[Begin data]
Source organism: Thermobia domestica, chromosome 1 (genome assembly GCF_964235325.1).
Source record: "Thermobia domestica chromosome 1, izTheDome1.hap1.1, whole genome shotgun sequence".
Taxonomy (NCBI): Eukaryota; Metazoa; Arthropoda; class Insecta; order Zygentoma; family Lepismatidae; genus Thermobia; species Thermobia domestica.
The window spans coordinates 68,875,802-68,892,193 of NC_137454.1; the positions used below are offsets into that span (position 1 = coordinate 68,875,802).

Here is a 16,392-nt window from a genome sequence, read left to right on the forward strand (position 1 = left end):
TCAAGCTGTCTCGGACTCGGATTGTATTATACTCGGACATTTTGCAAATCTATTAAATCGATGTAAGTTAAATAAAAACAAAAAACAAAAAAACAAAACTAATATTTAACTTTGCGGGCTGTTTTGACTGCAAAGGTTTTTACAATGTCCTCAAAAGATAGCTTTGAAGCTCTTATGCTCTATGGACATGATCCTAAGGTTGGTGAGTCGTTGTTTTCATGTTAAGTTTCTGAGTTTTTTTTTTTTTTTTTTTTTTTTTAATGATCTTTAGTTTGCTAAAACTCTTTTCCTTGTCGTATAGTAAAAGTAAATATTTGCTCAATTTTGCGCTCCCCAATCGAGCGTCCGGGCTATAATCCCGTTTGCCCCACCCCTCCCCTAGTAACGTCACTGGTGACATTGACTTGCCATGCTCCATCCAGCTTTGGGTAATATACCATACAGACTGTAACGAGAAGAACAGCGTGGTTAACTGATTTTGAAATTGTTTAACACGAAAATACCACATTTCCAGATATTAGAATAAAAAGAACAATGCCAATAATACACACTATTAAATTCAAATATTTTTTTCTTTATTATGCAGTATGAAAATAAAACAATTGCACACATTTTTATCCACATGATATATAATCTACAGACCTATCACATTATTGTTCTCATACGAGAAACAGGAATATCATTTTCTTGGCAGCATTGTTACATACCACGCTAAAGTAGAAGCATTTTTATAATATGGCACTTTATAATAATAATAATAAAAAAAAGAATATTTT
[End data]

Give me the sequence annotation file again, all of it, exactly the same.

Source organism: Thermobia domestica, chromosome 1 (genome assembly GCF_964235325.1).
Source record: "Thermobia domestica chromosome 1, izTheDome1.hap1.1, whole genome shotgun sequence".
Taxonomy (NCBI): Eukaryota; Metazoa; Arthropoda; class Insecta; order Zygentoma; family Lepismatidae; genus Thermobia; species Thermobia domestica.
The window spans coordinates 68,875,802-68,892,193 of NC_137454.1; the positions used below are offsets into that span (position 1 = coordinate 68,875,802).

Here is a 16,392-nt window from a genome sequence, read left to right on the forward strand (position 1 = left end):
TCAAGCTGTCTCGGACTCGGATTGTATTATACTCGGACATTTTGCAAATCTATTAAATCGATGTAAGTTAAATAAAAACAAAAAACAAAAAAACAAAACTAATATTTAACTTTGCGGGCTGTTTTGACTGCAAAGGTTTTTACAATGTCCTCAAAAGATAGCTTTGAAGCTCTTATGCTCTATGGACATGATCCTAAGGTTGGTGAGTCGTTGTTTTCATGTTAAGTTTCTGAGTTTTTTTTTTTTTTTTTTTTTTTTTAATGATCTTTAGTTTGCTAAAACTCTTTTCCTTGTCGTATAGTAAAAGTAAATATTTGCTCAATTTTGCGCTCCCCAATCGAGCGTCCGGGCTATAATCCCGTTTGCCCCACCCCTCCCCTAGTAACGTCACTGGTGACATTGACTTGCCATGCTCCATCCAGCTTTGGGTAATATACCATACAGACTGTAACGAGAAGAACAGCGTGGTTAACTGATTTTGAAATTGTTTAACACGAAAATACCACATTTCCAGATATTAGAATAAAAAGAACAATGCCAATAATACACACTATTAAATTCAAATATTTTTTTCTTTATTATGCAGTATGAAAATAAAACAATTGCACACATTTTTATCCACATGATATATAATCTACAGACCTATCACATTATTGTTCTCATACGAGAAACAGGAATATCATTTTCTTGGCAGCATTGTTACATACCACGCTAAAGTAGAAGCATTTTTATAATATGGCACTTTATAATAATAATAATAAAAAAAAGAATATTTT